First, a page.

And then one day he sees the Rajah’s post office coming up overnight outside his window flying a golden flag and the watchman assures him that the Rajah himself would soon be sending him a letter, and Amal’s longing for that vast and beautiful earth becomes intensified into his longing for that letter. It arrives and he’s freed.

It is a very strange book and it’s had a strange effect on people, as you just said. It was produced in the Warsaw ghetto by a great child psychologist, Janusz Korczak, who knew what was happening in Warsaw and chose this play to be dramatized, acted, over there. And he accompanied the children of Warsaw when they were led to their extinction. And the other time, the play was produced, Andre Gide, read his translation of it into French over the radio in Paris the night before Paris fell to the Nazis.

MS. TIPPETT: That’s remarkable.

MS. DESAI: It is remarkable because the play itself is so light. It’s almost magical in its manner and yet people have seen these dark undertones to it.

MS. TIPPETT: There’s something that strikes me, that’s curious about when you were talking about one of those stories that your father told you about Bengal, which were so magical kind of once upon a time place. You mentioned the postman and then these two — we talked about “The Postmaster,” Tagore’s short story, and then The Post Office, a little play. What is that? What did the postman and the postmaster and the post office represent? Or what do they represent?

MS. DESAI: It’s a very curious image for Tagore to have pursued in this way.


MS. DESAI: I think it’s always a message from elsewhere, from beyond, from outside that enters into your remote world, but so little ever trickles in. And every time he uses the post office, the postmaster, it’s as if he has had a vision of the outside world.

Tagore suffered terribly from the sense of confinement. He was always longing for freedom of light and freedom of space and he said, “I cherish light and space.” On his deathbed, Tagore had wanted more light. And Tagore said, “If I am capable of expressing my desire, then it will be for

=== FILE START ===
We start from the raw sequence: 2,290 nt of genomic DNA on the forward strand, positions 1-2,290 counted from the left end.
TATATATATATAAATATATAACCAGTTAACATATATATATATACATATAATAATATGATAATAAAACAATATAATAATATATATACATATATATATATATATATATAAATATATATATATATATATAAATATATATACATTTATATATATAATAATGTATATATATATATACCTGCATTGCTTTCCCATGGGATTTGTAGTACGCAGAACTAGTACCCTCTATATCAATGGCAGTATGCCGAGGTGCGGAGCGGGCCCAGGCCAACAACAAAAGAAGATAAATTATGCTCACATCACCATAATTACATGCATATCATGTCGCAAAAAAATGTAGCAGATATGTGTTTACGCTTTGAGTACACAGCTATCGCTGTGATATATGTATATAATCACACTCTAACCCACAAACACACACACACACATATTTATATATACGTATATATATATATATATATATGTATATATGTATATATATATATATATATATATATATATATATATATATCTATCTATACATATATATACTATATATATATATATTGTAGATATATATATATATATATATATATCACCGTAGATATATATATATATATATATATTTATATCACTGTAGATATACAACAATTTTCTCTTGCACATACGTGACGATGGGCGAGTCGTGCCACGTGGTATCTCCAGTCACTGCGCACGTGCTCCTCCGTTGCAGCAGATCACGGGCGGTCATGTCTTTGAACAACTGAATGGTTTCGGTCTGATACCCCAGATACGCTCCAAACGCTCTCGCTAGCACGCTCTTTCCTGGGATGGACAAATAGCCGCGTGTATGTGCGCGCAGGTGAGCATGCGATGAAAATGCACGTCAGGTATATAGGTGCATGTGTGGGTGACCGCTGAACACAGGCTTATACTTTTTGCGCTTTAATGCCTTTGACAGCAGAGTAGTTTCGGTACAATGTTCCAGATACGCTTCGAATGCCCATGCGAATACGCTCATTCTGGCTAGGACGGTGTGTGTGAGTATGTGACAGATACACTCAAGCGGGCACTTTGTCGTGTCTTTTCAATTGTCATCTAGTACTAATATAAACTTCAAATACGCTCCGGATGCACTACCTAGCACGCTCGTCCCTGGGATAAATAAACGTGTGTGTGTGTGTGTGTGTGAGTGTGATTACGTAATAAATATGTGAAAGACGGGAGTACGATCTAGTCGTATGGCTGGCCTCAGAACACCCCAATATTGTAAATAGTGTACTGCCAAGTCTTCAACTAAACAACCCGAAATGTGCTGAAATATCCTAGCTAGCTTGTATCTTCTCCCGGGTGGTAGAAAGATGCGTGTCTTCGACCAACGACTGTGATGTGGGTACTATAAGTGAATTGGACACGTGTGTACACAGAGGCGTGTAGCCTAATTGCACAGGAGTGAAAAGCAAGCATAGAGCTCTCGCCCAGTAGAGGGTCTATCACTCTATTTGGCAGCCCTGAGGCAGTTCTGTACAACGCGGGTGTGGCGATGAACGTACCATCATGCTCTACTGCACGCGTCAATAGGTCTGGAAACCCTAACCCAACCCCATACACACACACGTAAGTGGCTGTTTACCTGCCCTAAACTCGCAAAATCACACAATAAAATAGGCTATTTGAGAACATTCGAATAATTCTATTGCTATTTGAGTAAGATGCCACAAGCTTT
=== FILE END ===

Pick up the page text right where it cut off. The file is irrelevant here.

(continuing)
more light and more space.”

[Music: “Danrao Mon Ananta Brahmanda Majhe” by Rabindranath Tagore & Sumitra Roy]

MS. TIPPETT: I’m Krista Tippett and this is On Being. Today exploring the legacy of the 20th Century Bengali musician, painter and writer, Rabindranath Tagore. I’m with the novelist Anita Desai.

MS. TIPPETT: There’s something — and you’ve written about this too, how he won his Nobel Prize for literature in 1913 and he was just celebrated by people like Yeats and Ezra Pound. And you wrote that the West’s fascination with him kind of coincided with, as you said, the spirit summed up in Spengler’s “The Decline of the West”, that notion. There was something magical about Tagore. But it also seems like there was a way in which the way people were enamored with him as a kind of mystical, spiritual writer became a way to dismiss him or reduce him.

But his spirituality even in the poetry, you know, even in its purest forms, seems to me always to be connected with reality both in the form of the natural world in very concrete ways and also the human reality including these — the sorrow that is there and the injustice that is there.